Had to chuckle one night last week when I saw (in one of the many books I am reading at present) the following passage:
When I was studying [about software] at [uni], it was common to talk to professors and students about new products. We’d focus on what components these new software products used and how they compared against what could have been. Value was … how much of the latest technologies they used.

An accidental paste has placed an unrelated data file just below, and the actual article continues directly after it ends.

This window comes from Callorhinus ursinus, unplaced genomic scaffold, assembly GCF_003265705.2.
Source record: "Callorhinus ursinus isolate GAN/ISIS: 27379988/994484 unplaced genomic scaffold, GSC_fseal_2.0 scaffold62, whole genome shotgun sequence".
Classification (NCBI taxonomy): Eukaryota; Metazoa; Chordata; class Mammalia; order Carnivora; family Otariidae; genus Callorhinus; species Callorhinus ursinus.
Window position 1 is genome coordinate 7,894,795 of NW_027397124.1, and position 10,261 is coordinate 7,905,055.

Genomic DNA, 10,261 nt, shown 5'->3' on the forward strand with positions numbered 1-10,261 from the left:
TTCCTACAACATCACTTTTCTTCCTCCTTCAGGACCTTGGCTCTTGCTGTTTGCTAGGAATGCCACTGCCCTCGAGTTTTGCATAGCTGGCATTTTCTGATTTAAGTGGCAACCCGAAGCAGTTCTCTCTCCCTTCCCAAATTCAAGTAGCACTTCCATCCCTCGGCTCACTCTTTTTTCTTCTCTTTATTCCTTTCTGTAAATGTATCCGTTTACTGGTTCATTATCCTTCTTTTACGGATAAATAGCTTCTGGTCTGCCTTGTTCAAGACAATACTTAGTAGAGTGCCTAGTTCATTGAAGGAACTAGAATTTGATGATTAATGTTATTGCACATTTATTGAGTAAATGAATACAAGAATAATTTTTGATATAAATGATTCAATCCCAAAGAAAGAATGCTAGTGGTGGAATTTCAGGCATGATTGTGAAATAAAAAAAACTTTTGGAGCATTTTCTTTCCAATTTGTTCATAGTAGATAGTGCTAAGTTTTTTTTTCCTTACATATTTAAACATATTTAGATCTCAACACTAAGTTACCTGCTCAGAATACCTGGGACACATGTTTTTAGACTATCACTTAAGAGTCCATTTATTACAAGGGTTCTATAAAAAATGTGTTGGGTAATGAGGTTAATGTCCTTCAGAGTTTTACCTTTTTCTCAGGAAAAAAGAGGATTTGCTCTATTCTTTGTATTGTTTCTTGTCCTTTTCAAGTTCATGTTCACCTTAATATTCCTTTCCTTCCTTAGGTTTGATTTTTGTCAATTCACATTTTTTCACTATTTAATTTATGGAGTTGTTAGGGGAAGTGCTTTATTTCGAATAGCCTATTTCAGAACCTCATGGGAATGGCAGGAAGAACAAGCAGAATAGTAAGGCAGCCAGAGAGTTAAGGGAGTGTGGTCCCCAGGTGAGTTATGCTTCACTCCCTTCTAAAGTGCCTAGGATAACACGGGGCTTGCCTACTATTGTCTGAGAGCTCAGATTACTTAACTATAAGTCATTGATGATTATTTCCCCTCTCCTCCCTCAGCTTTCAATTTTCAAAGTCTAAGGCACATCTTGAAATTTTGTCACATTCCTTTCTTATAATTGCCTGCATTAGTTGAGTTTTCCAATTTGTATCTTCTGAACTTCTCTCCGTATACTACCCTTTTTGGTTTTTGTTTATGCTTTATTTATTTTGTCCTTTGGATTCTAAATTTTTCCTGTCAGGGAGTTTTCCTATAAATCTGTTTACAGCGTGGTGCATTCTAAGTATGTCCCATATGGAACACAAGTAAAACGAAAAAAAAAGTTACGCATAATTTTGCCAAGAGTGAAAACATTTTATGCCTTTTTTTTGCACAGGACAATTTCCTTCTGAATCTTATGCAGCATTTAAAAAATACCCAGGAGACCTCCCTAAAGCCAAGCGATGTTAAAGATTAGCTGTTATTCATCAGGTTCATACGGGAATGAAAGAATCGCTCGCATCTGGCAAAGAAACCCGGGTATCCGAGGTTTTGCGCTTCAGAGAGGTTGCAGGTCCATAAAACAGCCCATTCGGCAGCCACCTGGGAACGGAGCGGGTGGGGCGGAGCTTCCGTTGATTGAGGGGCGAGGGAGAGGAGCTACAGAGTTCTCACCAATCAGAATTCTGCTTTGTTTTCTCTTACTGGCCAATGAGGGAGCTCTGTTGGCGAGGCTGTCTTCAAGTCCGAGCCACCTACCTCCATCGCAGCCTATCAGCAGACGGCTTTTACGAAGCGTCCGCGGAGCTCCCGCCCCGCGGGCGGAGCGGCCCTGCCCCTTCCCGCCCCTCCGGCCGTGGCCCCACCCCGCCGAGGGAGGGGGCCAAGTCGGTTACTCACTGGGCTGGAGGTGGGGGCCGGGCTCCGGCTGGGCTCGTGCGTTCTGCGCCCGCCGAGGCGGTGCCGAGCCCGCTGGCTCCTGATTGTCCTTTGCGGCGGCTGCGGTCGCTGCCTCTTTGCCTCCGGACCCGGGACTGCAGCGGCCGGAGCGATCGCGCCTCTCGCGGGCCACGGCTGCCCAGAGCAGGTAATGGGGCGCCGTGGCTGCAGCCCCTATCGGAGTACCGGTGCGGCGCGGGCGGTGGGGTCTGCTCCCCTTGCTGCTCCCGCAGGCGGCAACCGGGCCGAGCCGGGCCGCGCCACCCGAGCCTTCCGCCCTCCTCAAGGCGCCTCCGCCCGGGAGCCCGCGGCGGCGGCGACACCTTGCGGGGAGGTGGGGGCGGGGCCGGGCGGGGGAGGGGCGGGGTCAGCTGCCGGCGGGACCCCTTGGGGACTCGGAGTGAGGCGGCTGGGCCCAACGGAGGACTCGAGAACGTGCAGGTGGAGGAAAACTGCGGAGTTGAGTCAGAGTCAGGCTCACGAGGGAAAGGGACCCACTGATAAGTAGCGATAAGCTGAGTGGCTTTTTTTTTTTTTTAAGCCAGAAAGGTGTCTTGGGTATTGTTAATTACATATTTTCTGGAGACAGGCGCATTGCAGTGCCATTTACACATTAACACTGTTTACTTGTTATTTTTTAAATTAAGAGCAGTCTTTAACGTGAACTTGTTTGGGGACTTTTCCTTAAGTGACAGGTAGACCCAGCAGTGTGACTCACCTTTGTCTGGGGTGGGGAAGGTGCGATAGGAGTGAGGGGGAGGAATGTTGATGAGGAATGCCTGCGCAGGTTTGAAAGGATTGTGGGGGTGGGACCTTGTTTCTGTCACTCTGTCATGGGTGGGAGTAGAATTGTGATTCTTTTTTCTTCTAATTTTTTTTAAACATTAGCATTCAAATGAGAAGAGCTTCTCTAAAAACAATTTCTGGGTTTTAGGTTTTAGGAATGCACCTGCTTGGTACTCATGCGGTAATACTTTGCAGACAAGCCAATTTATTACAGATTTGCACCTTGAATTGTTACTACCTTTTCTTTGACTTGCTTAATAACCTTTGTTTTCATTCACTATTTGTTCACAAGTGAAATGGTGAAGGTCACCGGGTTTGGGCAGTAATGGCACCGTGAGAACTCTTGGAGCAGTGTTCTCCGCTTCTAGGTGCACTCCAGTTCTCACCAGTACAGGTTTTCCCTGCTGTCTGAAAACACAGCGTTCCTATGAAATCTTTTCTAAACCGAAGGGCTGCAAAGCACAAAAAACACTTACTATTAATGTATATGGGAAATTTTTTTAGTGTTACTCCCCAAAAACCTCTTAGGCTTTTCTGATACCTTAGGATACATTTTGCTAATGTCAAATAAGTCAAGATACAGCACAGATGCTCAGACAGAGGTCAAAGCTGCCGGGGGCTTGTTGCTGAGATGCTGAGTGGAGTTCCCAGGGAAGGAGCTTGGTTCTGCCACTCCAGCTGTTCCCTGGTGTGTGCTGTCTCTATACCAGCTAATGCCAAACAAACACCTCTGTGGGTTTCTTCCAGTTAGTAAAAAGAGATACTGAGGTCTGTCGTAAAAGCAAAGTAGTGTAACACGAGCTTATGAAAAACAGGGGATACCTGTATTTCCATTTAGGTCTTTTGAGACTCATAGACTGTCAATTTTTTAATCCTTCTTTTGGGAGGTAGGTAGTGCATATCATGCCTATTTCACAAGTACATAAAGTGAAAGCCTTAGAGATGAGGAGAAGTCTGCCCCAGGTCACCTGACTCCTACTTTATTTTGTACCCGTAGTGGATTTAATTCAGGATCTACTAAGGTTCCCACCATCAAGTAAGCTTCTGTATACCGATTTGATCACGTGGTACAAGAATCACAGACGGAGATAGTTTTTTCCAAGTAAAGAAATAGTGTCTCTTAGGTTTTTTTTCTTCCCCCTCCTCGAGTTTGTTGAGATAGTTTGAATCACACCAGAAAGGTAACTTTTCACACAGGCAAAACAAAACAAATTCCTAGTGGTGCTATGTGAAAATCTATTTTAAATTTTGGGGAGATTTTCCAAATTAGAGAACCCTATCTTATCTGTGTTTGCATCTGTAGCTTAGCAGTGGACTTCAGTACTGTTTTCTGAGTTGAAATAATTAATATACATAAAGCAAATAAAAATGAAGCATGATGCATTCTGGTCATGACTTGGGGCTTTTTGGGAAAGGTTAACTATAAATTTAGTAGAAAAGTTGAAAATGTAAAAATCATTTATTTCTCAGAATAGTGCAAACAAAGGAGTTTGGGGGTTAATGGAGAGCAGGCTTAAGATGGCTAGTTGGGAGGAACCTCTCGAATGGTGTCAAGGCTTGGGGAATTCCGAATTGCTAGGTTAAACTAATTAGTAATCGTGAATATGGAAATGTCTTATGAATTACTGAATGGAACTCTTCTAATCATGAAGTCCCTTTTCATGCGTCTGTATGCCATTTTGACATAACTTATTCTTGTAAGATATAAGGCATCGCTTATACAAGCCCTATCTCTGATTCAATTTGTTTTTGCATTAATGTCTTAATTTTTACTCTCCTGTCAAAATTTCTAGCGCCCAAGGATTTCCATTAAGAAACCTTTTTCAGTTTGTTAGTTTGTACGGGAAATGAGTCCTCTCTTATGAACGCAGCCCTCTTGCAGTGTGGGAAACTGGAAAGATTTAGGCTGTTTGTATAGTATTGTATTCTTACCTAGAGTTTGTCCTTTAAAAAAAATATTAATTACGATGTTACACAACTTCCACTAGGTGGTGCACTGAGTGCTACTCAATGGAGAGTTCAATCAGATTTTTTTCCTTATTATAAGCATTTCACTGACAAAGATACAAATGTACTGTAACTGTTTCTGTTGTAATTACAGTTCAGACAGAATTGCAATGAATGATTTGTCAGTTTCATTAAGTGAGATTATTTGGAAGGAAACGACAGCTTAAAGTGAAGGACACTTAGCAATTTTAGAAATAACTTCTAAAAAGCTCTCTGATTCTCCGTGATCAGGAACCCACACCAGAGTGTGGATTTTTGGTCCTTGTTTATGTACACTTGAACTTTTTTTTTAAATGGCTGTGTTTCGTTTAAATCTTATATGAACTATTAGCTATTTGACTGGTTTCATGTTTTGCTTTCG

Generally, we thought everything sucked. Very few products survived our critiques. We wondered why the marketplace was packed with mediocrity and disappointment.
We’d even invented geek conspiracy theories to explain the evil decisions, which we thought were made against engineering purity and thus made little or no sense to us.
Often, we’d focus blame on the marketing departments of these companies (not that many of us understood what marketers did).
Even in my first few years in the industry, the same kinds of conversations took place again and again.
Actually, it was more of a liberal dose of belly-laughter than just a chuckle, which brought a look of consternation from my wife.